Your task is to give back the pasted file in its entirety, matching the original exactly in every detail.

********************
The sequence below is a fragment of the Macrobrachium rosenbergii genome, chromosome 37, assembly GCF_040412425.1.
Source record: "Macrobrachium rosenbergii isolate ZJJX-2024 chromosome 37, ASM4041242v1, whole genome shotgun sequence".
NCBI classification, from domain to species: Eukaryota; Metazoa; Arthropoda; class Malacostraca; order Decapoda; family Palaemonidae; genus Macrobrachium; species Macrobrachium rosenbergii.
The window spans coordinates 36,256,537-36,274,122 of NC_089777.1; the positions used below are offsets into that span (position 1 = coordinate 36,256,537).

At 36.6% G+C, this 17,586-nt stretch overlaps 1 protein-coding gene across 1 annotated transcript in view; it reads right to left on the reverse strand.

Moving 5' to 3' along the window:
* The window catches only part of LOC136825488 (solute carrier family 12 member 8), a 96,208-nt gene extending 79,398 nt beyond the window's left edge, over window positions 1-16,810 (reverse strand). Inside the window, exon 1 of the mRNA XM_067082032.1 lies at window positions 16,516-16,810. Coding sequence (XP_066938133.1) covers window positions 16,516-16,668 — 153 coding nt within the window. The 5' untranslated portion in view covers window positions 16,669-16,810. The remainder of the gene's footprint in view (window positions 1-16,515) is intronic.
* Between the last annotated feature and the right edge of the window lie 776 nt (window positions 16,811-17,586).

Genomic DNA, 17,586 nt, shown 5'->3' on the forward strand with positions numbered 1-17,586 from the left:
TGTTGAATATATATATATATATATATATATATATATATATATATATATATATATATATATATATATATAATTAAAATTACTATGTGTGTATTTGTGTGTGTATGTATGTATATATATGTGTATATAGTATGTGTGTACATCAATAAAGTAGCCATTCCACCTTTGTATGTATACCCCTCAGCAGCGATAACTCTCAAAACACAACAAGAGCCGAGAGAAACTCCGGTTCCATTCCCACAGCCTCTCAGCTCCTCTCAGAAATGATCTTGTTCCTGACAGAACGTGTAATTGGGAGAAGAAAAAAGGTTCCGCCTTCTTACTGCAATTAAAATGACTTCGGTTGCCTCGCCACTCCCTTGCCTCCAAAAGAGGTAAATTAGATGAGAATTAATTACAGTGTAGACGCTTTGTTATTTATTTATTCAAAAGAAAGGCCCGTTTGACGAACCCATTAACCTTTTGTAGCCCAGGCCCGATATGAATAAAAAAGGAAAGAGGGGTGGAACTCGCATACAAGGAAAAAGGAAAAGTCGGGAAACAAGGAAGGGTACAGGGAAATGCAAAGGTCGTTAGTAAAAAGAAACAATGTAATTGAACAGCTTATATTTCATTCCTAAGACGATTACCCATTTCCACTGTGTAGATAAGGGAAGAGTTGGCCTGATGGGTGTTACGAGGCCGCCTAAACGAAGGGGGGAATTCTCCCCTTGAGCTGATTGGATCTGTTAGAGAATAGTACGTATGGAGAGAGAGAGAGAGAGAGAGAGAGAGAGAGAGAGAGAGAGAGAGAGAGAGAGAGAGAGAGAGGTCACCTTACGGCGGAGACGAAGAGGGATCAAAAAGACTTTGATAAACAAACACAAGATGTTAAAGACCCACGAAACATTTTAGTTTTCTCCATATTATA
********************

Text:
The sequence below is a fragment of the Macrobrachium rosenbergii genome, chromosome 37, assembly GCF_040412425.1.
Source record: "Macrobrachium rosenbergii isolate ZJJX-2024 chromosome 37, ASM4041242v1, whole genome shotgun sequence".
NCBI classification, from domain to species: Eukaryota; Metazoa; Arthropoda; class Malacostraca; order Decapoda; family Palaemonidae; genus Macrobrachium; species Macrobrachium rosenbergii.
The window spans coordinates 36,256,537-36,274,122 of NC_089777.1; the positions used below are offsets into that span (position 1 = coordinate 36,256,537).

At 36.6% G+C, this 17,586-nt stretch overlaps 1 protein-coding gene across 1 annotated transcript in view; it reads right to left on the reverse strand.

Moving 5' to 3' along the window:
* The window catches only part of LOC136825488 (solute carrier family 12 member 8), a 96,208-nt gene extending 79,398 nt beyond the window's left edge, over window positions 1-16,810 (reverse strand). Inside the window, exon 1 of the mRNA XM_067082032.1 lies at window positions 16,516-16,810. Coding sequence (XP_066938133.1) covers window positions 16,516-16,668 — 153 coding nt within the window. The 5' untranslated portion in view covers window positions 16,669-16,810. The remainder of the gene's footprint in view (window positions 1-16,515) is intronic.
* Between the last annotated feature and the right edge of the window lie 776 nt (window positions 16,811-17,586).

Genomic DNA, 17,586 nt, shown 5'->3' on the forward strand with positions numbered 1-17,586 from the left:
TGTTGAATATATATATATATATATATATATATATATATATATATATATATATATATATATATATATATAATTAAAATTACTATGTGTGTATTTGTGTGTGTATGTATGTATATATATGTGTATATAGTATGTGTGTACATCAATAAAGTAGCCATTCCACCTTTGTATGTATACCCCTCAGCAGCGATAACTCTCAAAACACAACAAGAGCCGAGAGAAACTCCGGTTCCATTCCCACAGCCTCTCAGCTCCTCTCAGAAATGATCTTGTTCCTGACAGAACGTGTAATTGGGAGAAGAAAAAAGGTTCCGCCTTCTTACTGCAATTAAAATGACTTCGGTTGCCTCGCCACTCCCTTGCCTCCAAAAGAGGTAAATTAGATGAGAATTAATTACAGTGTAGACGCTTTGTTATTTATTTATTCAAAAGAAAGGCCCGTTTGACGAACCCATTAACCTTTTGTAGCCCAGGCCCGATATGAATAAAAAAGGAAAGAGGGGTGGAACTCGCATACAAGGAAAAAGGAAAAGTCGGGAAACAAGGAAGGGTACAGGGAAATGCAAAGGTCGTTAGTAAAAAGAAACAATGTAATTGAACAGCTTATATTTCATTCCTAAGACGATTACCCATTTCCACTGTGTAGATAAGGGAAGAGTTGGCCTGATGGGTGTTACGAGGCCGCCTAAACGAAGGGGGGAATTCTCCCCTTGAGCTGATTGGATCTGTTAGAGAATAGTACGTATGGAGAGAGAGAGAGAGAGAGAGAGAGAGAGAGAGAGAGAGAGAGAGAGAGAGAGAGAGAGAGAGGTCACCTTACGGCGGAGACGAAGAGGGATCAAAAAGACTTTGATAAACAAACACAAGATGTTAAAGACCCACGAAACATTTTAGTTTTCTCCATATTATA